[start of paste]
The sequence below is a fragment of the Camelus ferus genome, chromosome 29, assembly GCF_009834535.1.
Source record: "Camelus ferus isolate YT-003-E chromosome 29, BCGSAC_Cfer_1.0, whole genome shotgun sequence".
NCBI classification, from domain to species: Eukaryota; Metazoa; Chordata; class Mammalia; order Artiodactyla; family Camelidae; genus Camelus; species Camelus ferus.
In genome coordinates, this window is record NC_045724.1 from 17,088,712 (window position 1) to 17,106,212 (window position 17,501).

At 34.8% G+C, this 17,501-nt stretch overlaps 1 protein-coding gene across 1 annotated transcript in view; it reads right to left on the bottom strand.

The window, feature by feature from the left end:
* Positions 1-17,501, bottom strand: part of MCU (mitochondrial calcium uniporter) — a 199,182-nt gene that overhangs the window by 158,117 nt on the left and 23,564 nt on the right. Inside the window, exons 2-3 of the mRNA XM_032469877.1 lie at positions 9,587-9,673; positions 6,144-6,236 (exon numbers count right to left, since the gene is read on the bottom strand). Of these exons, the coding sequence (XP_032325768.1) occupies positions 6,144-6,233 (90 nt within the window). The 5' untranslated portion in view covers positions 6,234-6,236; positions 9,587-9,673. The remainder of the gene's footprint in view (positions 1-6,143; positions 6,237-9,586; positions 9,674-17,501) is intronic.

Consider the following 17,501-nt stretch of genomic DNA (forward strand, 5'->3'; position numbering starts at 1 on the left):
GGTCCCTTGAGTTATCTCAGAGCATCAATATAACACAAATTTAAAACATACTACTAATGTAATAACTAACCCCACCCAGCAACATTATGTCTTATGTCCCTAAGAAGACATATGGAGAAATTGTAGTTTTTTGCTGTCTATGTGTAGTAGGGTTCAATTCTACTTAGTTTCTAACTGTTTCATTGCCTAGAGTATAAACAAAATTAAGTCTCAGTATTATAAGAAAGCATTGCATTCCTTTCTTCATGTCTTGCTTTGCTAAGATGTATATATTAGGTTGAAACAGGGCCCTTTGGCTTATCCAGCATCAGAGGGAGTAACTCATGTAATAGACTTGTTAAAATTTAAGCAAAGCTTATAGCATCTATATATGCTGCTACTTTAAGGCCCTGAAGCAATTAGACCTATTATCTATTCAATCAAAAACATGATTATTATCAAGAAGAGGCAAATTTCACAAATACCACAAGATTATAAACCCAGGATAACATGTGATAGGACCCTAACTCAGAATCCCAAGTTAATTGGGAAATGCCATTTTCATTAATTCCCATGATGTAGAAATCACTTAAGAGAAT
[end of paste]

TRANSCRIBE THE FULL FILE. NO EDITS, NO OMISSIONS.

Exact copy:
The sequence below is a fragment of the Camelus ferus genome, chromosome 29, assembly GCF_009834535.1.
Source record: "Camelus ferus isolate YT-003-E chromosome 29, BCGSAC_Cfer_1.0, whole genome shotgun sequence".
NCBI classification, from domain to species: Eukaryota; Metazoa; Chordata; class Mammalia; order Artiodactyla; family Camelidae; genus Camelus; species Camelus ferus.
In genome coordinates, this window is record NC_045724.1 from 17,088,712 (window position 1) to 17,106,212 (window position 17,501).

At 34.8% G+C, this 17,501-nt stretch overlaps 1 protein-coding gene across 1 annotated transcript in view; it reads right to left on the bottom strand.

The window, feature by feature from the left end:
* Positions 1-17,501, bottom strand: part of MCU (mitochondrial calcium uniporter) — a 199,182-nt gene that overhangs the window by 158,117 nt on the left and 23,564 nt on the right. Inside the window, exons 2-3 of the mRNA XM_032469877.1 lie at positions 9,587-9,673; positions 6,144-6,236 (exon numbers count right to left, since the gene is read on the bottom strand). Of these exons, the coding sequence (XP_032325768.1) occupies positions 6,144-6,233 (90 nt within the window). The 5' untranslated portion in view covers positions 6,234-6,236; positions 9,587-9,673. The remainder of the gene's footprint in view (positions 1-6,143; positions 6,237-9,586; positions 9,674-17,501) is intronic.

Consider the following 17,501-nt stretch of genomic DNA (forward strand, 5'->3'; position numbering starts at 1 on the left):
GGTCCCTTGAGTTATCTCAGAGCATCAATATAACACAAATTTAAAACATACTACTAATGTAATAACTAACCCCACCCAGCAACATTATGTCTTATGTCCCTAAGAAGACATATGGAGAAATTGTAGTTTTTTGCTGTCTATGTGTAGTAGGGTTCAATTCTACTTAGTTTCTAACTGTTTCATTGCCTAGAGTATAAACAAAATTAAGTCTCAGTATTATAAGAAAGCATTGCATTCCTTTCTTCATGTCTTGCTTTGCTAAGATGTATATATTAGGTTGAAACAGGGCCCTTTGGCTTATCCAGCATCAGAGGGAGTAACTCATGTAATAGACTTGTTAAAATTTAAGCAAAGCTTATAGCATCTATATATGCTGCTACTTTAAGGCCCTGAAGCAATTAGACCTATTATCTATTCAATCAAAAACATGATTATTATCAAGAAGAGGCAAATTTCACAAATACCACAAGATTATAAACCCAGGATAACATGTGATAGGACCCTAACTCAGAATCCCAAGTTAATTGGGAAATGCCATTTTCATTAATTCCCATGATGTAGAAATCACTTAAGAGAAT